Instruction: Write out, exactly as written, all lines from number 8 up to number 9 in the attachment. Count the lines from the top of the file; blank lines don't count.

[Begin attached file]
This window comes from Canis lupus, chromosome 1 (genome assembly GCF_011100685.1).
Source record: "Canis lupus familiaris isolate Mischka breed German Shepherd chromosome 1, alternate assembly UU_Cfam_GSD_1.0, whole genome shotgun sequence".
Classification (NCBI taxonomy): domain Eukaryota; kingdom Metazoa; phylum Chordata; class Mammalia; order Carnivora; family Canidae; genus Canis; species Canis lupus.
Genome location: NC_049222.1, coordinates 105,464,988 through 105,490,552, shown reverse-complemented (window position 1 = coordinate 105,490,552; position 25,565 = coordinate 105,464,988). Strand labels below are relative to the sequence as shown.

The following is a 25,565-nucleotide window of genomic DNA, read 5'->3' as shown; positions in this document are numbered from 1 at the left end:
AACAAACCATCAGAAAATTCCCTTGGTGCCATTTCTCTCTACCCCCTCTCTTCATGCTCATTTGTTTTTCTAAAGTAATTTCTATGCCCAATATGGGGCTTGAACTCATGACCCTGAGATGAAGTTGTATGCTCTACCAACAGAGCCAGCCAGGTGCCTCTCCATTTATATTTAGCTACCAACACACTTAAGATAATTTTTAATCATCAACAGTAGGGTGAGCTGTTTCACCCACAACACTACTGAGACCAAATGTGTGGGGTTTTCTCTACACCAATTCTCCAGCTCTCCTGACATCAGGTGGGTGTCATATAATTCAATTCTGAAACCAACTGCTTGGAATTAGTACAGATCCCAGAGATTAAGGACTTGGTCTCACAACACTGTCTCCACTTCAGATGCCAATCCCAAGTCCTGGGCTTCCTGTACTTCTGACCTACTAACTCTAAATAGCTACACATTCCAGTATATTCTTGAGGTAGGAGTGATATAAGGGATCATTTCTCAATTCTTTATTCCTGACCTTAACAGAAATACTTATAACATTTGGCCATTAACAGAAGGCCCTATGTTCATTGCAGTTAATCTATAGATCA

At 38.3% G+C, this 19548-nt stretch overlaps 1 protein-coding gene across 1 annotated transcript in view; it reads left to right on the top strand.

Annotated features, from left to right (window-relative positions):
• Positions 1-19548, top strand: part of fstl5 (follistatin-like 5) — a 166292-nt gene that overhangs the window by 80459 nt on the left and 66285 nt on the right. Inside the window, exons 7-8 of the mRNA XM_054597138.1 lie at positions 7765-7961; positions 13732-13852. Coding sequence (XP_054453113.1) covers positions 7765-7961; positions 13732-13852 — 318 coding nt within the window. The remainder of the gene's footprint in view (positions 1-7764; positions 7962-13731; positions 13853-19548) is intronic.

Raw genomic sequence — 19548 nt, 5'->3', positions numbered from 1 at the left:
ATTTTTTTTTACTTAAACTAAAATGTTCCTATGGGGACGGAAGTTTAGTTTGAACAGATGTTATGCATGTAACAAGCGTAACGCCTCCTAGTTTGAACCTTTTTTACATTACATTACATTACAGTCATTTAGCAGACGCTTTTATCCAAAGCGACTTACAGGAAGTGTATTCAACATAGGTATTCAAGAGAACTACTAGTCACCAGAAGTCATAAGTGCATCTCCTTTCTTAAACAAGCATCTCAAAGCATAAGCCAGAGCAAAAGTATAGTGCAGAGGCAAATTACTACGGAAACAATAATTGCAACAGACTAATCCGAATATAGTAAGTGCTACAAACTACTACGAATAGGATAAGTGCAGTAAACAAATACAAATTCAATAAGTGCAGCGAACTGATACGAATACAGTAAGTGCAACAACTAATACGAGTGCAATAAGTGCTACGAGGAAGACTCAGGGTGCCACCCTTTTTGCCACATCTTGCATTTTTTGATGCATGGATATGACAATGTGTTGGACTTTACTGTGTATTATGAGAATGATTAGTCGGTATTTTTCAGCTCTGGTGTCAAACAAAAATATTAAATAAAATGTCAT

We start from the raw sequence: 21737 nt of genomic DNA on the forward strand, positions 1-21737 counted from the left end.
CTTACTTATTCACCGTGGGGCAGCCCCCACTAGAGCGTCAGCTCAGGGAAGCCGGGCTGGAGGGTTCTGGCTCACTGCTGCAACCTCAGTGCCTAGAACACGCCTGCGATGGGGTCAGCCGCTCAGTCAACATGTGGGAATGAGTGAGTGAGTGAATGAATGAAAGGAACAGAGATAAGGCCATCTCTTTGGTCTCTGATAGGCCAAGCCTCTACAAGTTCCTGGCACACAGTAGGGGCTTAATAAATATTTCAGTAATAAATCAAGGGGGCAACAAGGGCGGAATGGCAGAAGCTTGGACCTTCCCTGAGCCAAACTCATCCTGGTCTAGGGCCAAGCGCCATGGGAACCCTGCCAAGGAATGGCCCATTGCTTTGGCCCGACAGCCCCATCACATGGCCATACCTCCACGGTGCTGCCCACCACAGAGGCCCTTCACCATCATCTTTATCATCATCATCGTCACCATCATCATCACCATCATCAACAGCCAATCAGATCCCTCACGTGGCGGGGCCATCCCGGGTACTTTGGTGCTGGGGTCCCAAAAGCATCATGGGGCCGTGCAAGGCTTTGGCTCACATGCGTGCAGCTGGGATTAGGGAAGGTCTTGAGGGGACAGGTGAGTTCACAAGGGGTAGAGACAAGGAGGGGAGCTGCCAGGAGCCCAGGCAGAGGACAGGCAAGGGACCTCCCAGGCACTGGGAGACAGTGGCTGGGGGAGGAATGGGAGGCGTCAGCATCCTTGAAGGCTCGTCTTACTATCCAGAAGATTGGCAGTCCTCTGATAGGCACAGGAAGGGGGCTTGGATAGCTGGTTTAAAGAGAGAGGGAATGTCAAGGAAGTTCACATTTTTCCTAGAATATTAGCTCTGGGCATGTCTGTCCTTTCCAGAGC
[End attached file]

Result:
Annotated features, from left to right (window-relative positions):
• Positions 1-19548, top strand: part of fstl5 (follistatin-like 5) — a 166292-nt gene that overhangs the window by 80459 nt on the left and 66285 nt on the right. Inside the window, exons 7-8 of the mRNA XM_054597138.1 lie at positions 7765-7961; positions 13732-13852. Coding sequence (XP_054453113.1) covers positions 7765-7961; positions 13732-13852 — 318 coding nt within the window. The remainder of the gene's footprint in view (positions 1-7764; positions 7962-13731; positions 13853-19548) is intronic.